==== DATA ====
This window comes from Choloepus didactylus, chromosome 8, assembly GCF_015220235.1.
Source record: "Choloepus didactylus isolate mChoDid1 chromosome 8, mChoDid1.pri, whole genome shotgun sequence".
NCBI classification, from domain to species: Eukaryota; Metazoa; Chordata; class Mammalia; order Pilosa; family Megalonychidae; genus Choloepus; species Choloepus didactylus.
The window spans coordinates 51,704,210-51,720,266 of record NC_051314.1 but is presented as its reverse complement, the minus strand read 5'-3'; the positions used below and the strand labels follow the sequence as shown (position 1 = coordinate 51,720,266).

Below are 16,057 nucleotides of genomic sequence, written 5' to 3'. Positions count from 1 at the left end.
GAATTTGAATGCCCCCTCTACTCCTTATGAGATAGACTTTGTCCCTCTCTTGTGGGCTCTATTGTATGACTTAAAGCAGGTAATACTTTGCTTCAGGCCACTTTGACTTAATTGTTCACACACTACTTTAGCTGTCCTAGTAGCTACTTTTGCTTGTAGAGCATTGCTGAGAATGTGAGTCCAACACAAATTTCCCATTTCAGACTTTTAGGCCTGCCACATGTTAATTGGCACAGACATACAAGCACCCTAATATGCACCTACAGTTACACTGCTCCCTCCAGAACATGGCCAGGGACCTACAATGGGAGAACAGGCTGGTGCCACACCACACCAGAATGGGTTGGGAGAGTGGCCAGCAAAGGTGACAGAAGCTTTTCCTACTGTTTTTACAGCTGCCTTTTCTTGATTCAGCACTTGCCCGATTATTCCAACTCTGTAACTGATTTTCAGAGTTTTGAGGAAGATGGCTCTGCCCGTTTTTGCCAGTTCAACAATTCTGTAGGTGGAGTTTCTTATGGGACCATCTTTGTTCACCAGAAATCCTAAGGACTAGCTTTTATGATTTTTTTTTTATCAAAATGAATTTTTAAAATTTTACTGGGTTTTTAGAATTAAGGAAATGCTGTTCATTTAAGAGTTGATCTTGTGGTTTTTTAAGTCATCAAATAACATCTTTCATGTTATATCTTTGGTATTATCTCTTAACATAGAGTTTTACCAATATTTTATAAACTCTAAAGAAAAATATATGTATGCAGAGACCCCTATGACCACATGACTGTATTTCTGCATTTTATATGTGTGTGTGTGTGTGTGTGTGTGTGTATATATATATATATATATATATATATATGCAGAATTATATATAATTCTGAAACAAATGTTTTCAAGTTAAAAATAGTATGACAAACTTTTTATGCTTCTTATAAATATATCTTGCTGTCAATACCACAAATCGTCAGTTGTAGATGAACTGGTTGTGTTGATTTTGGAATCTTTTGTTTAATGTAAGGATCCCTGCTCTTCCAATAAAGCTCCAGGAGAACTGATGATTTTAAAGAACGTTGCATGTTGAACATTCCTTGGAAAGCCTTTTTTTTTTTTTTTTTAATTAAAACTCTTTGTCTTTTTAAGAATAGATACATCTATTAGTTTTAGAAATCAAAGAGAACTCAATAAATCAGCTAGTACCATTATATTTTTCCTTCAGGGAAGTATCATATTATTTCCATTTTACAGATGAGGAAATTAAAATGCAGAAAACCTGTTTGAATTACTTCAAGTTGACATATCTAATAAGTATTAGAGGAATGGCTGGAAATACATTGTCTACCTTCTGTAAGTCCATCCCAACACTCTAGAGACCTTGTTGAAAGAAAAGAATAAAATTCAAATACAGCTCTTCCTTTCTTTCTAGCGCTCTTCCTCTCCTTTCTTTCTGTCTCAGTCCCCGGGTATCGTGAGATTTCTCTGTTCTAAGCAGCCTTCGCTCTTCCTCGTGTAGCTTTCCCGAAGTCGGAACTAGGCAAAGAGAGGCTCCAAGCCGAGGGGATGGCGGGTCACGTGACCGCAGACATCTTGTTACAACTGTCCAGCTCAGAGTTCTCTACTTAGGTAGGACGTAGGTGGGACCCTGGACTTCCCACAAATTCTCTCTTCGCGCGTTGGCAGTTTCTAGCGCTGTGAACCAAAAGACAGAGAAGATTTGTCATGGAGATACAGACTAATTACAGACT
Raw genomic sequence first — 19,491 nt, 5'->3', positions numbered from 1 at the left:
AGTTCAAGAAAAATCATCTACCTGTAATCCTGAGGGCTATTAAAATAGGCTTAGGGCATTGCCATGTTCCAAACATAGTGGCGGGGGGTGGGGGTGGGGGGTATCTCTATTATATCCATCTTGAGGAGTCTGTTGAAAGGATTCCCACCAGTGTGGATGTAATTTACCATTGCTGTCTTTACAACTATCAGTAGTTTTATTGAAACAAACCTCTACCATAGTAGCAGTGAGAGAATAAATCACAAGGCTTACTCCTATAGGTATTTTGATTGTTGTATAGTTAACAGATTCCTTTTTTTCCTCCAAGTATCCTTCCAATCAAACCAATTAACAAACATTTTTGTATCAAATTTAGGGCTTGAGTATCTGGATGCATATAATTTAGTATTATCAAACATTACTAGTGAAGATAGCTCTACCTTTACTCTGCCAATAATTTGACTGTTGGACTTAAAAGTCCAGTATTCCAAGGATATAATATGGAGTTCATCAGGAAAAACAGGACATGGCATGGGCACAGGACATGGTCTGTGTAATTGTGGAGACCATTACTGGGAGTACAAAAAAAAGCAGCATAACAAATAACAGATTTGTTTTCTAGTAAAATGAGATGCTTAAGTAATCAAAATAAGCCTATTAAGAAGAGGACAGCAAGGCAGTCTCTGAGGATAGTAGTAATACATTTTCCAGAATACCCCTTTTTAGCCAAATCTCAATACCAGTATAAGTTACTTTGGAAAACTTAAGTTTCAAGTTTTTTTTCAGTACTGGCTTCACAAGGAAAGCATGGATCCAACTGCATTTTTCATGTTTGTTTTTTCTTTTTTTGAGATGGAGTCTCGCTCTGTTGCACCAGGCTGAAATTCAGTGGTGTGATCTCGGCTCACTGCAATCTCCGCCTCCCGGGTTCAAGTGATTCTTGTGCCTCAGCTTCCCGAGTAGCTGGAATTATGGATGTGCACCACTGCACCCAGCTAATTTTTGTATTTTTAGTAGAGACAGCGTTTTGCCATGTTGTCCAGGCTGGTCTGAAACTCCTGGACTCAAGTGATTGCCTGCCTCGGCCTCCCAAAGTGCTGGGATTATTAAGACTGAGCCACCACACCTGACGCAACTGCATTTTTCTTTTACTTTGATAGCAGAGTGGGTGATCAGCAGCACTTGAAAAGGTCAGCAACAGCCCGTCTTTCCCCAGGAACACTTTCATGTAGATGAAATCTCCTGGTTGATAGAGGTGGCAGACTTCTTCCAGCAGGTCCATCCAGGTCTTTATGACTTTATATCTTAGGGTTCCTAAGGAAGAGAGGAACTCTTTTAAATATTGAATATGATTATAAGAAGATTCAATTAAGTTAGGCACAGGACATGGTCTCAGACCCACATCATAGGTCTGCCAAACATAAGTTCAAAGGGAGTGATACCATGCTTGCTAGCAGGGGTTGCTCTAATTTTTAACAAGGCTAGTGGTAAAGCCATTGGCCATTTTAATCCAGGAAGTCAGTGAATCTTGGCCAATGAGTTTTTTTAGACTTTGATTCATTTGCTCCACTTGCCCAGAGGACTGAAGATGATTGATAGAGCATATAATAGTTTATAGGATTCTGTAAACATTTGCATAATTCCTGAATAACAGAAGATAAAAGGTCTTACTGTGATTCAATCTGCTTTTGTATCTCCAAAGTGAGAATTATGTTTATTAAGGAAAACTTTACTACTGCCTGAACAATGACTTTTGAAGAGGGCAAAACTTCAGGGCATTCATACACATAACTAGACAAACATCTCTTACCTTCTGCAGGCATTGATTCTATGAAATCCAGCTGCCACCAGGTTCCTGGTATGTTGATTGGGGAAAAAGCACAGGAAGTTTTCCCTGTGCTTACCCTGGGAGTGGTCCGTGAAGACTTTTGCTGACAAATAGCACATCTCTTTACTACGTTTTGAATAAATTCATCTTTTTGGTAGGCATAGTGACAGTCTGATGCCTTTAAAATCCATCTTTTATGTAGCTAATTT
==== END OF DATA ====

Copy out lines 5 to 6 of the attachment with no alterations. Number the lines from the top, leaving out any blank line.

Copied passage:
Below are 16,057 nucleotides of genomic sequence, written 5' to 3'. Positions count from 1 at the left end.
GAATTTGAATGCCCCCTCTACTCCTTATGAGATAGACTTTGTCCCTCTCTTGTGGGCTCTATTGTATGACTTAAAGCAGGTAATACTTTGCTTCAGGCCACTTTGACTTAATTGTTCACACACTACTTTAGCTGTCCTAGTAGCTACTTTTGCTTGTAGAGCATTGCTGAGAATGTGAGTCCAACACAAATTTCCCATTTCAGACTTTTAGGCCTGCCACATGTTAATTGGCACAGACATACAAGCACCCTAATATGCACCTACAGTTACACTGCTCCCTCCAGAACATGGCCAGGGACCTACAATGGGAGAACAGGCTGGTGCCACACCACACCAGAATGGGTTGGGAGAGTGGCCAGCAAAGGTGACAGAAGCTTTTCCTACTGTTTTTACAGCTGCCTTTTCTTGATTCAGCACTTGCCCGATTATTCCAACTCTGTAACTGATTTTCAGAGTTTTGAGGAAGATGGCTCTGCCCGTTTTTGCCAGTTCAACAATTCTGTAGGTGGAGTTTCTTATGGGACCATCTTTGTTCACCAGAAATCCTAAGGACTAGCTTTTATGATTTTTTTTTTATCAAAATGAATTTTTAAAATTTTACTGGGTTTTTAGAATTAAGGAAATGCTGTTCATTTAAGAGTTGATCTTGTGGTTTTTTAAGTCATCAAATAACATCTTTCATGTTATATCTTTGGTATTATCTCTTAACATAGAGTTTTACCAATATTTTATAAACTCTAAAGAAAAATATATGTATGCAGAGACCCCTATGACCACATGACTGTATTTCTGCATTTTATATGTGTGTGTGTGTGTGTGTGTGTGTGTATATATATATATATATATATATATATATGCAGAATTATATATAATTCTGAAACAAATGTTTTCAAGTTAAAAATAGTATGACAAACTTTTTATGCTTCTTATAAATATATCTTGCTGTCAATACCACAAATCGTCAGTTGTAGATGAACTGGTTGTGTTGATTTTGGAATCTTTTGTTTAATGTAAGGATCCCTGCTCTTCCAATAAAGCTCCAGGAGAACTGATGATTTTAAAGAACGTTGCATGTTGAACATTCCTTGGAAAGCCTTTTTTTTTTTTTTTTTAATTAAAACTCTTTGTCTTTTTAAGAATAGATACATCTATTAGTTTTAGAAATCAAAGAGAACTCAATAAATCAGCTAGTACCATTATATTTTTCCTTCAGGGAAGTATCATATTATTTCCATTTTACAGATGAGGAAATTAAAATGCAGAAAACCTGTTTGAATTACTTCAAGTTGACATATCTAATAAGTATTAGAGGAATGGCTGGAAATACATTGTCTACCTTCTGTAAGTCCATCCCAACACTCTAGAGACCTTGTTGAAAGAAAAGAATAAAATTCAAATACAGCTCTTCCTTTCTTTCTAGCGCTCTTCCTCTCCTTTCTTTCTGTCTCAGTCCCCGGGTATCGTGAGATTTCTCTGTTCTAAGCAGCCTTCGCTCTTCCTCGTGTAGCTTTCCCGAAGTCGGAACTAGGCAAAGAGAGGCTCCAAGCCGAGGGGATGGCGGGTCACGTGACCGCAGACATCTTGTTACAACTGTCCAGCTCAGAGTTCTCTACTTAGGTAGGACGTAGGTGGGACCCTGGACTTCCCACAAATTCTCTCTTCGCGCGTTGGCAGTTTCTAGCGCTGTGAACCAAAAGACAGAGAAGATTTGTCATGGAGATACAGACTAATTACAGACT